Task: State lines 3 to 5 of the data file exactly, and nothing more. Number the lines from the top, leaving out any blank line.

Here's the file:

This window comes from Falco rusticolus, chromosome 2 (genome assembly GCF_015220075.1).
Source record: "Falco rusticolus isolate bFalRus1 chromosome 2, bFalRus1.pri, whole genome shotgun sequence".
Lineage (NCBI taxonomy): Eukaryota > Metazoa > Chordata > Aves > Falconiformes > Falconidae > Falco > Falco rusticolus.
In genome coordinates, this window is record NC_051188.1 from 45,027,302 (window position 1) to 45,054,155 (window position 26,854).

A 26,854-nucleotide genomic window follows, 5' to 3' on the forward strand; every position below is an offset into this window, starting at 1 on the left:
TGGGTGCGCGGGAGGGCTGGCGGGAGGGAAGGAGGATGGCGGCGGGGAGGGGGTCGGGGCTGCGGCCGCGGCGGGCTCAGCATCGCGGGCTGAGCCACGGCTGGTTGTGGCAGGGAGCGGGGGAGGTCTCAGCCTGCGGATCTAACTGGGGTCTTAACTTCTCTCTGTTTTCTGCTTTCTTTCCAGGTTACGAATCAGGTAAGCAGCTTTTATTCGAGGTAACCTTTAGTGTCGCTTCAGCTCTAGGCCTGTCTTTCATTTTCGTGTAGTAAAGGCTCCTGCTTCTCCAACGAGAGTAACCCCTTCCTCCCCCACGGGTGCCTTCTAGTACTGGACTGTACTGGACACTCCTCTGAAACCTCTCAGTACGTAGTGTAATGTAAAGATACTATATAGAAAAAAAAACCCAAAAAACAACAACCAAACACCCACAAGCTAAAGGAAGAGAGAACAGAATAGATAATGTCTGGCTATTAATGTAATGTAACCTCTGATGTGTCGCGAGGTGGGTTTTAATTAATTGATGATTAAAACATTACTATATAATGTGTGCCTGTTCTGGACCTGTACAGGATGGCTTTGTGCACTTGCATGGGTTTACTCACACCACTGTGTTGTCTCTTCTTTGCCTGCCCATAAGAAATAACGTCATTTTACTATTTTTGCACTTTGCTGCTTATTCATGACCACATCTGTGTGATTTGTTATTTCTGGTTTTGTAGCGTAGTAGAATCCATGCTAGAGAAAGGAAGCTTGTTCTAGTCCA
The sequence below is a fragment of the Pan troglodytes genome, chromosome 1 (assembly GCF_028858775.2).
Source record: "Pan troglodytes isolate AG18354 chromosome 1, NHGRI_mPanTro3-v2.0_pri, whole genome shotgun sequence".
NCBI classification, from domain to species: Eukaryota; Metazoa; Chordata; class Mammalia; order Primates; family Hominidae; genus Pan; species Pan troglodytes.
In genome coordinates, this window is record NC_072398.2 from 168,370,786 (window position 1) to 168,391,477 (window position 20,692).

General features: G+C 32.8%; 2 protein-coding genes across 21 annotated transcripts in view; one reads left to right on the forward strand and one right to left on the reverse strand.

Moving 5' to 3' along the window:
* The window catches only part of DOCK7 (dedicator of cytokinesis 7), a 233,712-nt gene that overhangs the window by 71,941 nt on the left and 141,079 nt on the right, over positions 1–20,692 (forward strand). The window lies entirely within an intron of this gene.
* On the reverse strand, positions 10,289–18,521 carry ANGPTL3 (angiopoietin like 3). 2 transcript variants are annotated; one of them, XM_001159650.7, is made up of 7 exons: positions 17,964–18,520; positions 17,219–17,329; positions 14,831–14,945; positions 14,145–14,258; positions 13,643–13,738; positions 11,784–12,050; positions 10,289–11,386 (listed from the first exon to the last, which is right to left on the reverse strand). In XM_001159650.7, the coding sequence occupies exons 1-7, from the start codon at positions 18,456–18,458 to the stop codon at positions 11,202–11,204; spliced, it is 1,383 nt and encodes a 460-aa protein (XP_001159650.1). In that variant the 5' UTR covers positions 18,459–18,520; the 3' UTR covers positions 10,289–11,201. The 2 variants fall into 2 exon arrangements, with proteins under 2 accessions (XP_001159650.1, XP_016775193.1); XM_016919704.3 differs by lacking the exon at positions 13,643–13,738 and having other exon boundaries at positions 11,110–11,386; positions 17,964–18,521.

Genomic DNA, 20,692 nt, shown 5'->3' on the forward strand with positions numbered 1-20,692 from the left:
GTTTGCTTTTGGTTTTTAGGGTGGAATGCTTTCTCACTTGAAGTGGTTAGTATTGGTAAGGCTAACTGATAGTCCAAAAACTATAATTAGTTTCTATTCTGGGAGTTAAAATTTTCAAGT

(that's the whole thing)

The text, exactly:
Lineage (NCBI taxonomy): Eukaryota > Metazoa > Chordata > Aves > Falconiformes > Falconidae > Falco > Falco rusticolus.
In genome coordinates, this window is record NC_051188.1 from 45,027,302 (window position 1) to 45,054,155 (window position 26,854).

A 26,854-nucleotide genomic window follows, 5' to 3' on the forward strand; every position below is an offset into this window, starting at 1 on the left: